When I walk west, I cross Parque Central, where I almost get run over by one of the iconic cars, a ’57 Chevy. Those jalopies were the stars of an extended chase that launched Fast and Furious 8, a blockbuster Cubans remembered as a moment of hope when Hollywood arrived along with the Rolling Stones and Barack Obama in 2016 when it looked like the Relations with the US may change.
In the Barrio Centro, the city becomes even darker. I pass La Guarida, a large mansion that serves as the setting for Cuba’s most famous film, Strawberry and Chocolate, and now the setting for Cuba’s most famous restaurant.
The stories these streets produce attract documentary filmmakers, most recently Hubert Sauper and his wonderful Epicentro. Yet so much material remains hidden. “Most of the archives here have yet to be put online,” says Emilio Suárez González, a young archivist who teaches at the University of Havana. For now, this is where you can find the best material online.
Me Dicen Cuba by Alexander Abreu and Havana D’Primera
There is no music on the malecon at the moment, which feels wrong. It’s the most disturbing aspect of the lockdown.
Rafa Escalona, editor of the music magazine AM: PM, measures the sounds of the city: “The rhythm of pop music – reggaettón, reparto, timba, rumba that people used to play on speakers.” AM: PM is the right place for Spotify – Playlists, say the 20 songs and albums from the last 20 years.
Music supplies Cuba with oxygen and triggers memories: A moment in the Karl Marx Theater when the great Pablo Milanes Yolanda sang in an age-related voice. It didn’t matter because of the 5,500-strong audience sang along and I had started to worry that we would float away with common tears.
And where there is music, there is dancing, from the sportiness of Carlos Acosta – a dancer who rose from poverty to become the hero of the London Royal Ballet – to the salsa, which attracts a large number of visitors who want to learn their Latin from those they know how: here, Havana D’Primera and Los Van Van are your bands. Shows like Soy de Cuba and Kings of Salsa also provide inspiration. Lia Rodriguez played in the latter; From the Malecon I look at Bleco, a bar that the dancer is building on a roof. She has developed an alternative online personality: the great Zafraca, arguably the current example of Cubanidad – or at least of the creativity of the Cubans who drive under lock and key.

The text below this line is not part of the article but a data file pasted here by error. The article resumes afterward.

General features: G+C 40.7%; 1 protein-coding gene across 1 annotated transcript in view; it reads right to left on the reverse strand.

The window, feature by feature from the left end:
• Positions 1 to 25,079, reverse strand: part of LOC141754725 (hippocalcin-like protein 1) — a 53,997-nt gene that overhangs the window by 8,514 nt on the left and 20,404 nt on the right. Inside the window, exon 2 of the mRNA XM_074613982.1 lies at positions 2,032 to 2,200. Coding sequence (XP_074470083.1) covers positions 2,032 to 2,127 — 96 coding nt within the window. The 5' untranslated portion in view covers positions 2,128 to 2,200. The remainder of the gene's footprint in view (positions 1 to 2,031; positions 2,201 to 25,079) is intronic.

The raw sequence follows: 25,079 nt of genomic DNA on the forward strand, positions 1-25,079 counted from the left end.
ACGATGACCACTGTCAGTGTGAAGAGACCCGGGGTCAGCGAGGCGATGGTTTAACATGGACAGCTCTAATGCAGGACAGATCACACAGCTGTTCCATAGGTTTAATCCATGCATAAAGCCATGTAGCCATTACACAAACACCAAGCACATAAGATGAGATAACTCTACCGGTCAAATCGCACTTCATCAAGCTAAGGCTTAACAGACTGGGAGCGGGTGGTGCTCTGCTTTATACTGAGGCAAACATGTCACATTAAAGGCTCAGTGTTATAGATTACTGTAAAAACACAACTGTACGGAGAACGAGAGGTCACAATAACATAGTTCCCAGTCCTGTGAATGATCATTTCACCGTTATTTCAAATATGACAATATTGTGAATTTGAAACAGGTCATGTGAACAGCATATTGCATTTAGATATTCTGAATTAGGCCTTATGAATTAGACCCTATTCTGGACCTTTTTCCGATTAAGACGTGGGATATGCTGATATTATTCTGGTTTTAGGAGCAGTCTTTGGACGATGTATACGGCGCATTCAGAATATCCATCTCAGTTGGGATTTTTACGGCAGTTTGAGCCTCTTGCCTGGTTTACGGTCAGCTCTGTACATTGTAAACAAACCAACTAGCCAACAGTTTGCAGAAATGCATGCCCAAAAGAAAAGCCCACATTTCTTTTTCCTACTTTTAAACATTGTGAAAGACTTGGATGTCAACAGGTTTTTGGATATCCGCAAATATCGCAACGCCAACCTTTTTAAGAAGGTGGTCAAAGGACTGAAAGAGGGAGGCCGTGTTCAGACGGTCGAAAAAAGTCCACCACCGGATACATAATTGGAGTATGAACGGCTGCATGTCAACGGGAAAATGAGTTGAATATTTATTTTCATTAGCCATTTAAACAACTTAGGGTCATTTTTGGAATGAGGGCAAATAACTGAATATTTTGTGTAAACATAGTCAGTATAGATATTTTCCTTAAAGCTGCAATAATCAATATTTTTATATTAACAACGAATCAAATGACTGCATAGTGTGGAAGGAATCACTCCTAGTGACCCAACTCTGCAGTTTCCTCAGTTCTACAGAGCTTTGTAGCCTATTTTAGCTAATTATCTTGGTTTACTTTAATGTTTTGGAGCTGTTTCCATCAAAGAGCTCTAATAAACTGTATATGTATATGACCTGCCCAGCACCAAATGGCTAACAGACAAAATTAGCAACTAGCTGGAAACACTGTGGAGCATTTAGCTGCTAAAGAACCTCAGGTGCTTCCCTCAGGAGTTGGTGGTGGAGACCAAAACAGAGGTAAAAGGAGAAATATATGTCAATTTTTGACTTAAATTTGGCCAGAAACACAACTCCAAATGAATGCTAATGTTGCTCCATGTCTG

Ruaridh Nicoll in Havana
I walk around the gardens of the Hotel Nacional and enter the Vedado district. Jagüey tree roots push up the paving stones in front of elegant villas. Estudio Figueroa-Vives in Victor Hugo Park is a private gallery depicting a favorite artist, Belkis Ayon, who will soon be the subject of an exhibition at Madrid’s Museo Reina Sofia. Dead at only 32 years of age, her impressive prints plunge into the secrets of Abakuá, the secret slave society that still exists today.
On the way to the sea I meet Rafael Villares, a young artist with a flourishing international reputation. What does he miss when he’s gone? I ask. “The smell of the salt,” he replies. As if to illustrate his point, a breeze from the north brings the taste of the sea.
“Before you start cooking, have a daiquiri”. Photo: John Dambik / Alamy
When food writer AA Gill visited Cuba, he thought so little about the food that he insisted on calling it “goofy”. Slowly, however, a more sophisticated culinary story is revealed. There’s casabe, crispy flatbread that was first made by the Taino indigenous people of the Caribbean. spicy salsa criolla to cut through the suppleness of pork; and congrí – rice and beans – which is delicious when made with a lot of fat.
I particularly recommend Ajiaco. It’s a soup with so many ingredients – ground beef, a “little” hen, yam, plantains, sweet potatoes are just the beginning – that it has become a metaphor for Cuba itself. Cuba even had its own Nigella, Nitza Villapol, whose show may now appear as a comedy soviet whose ability to adapt recipes for shortages and hunger brought her love.
Have a daiquiri before cooking. The mojito may be more famous, but it doesn’t travel, and certainly not in winter. The daiquiri, a mixture of white rum, lime juice and sugar syrup, is a cocktail that stands on a slim leg next to the martini.
I’m at my front door and from my terrace the sun is setting over the sea. So I leave you Cuba’s biggest hit in two years. “Me voy pa ‘mi casa”, sings Cimafunk, Cuba’s newest superstar, slang for: “I’m out of here.”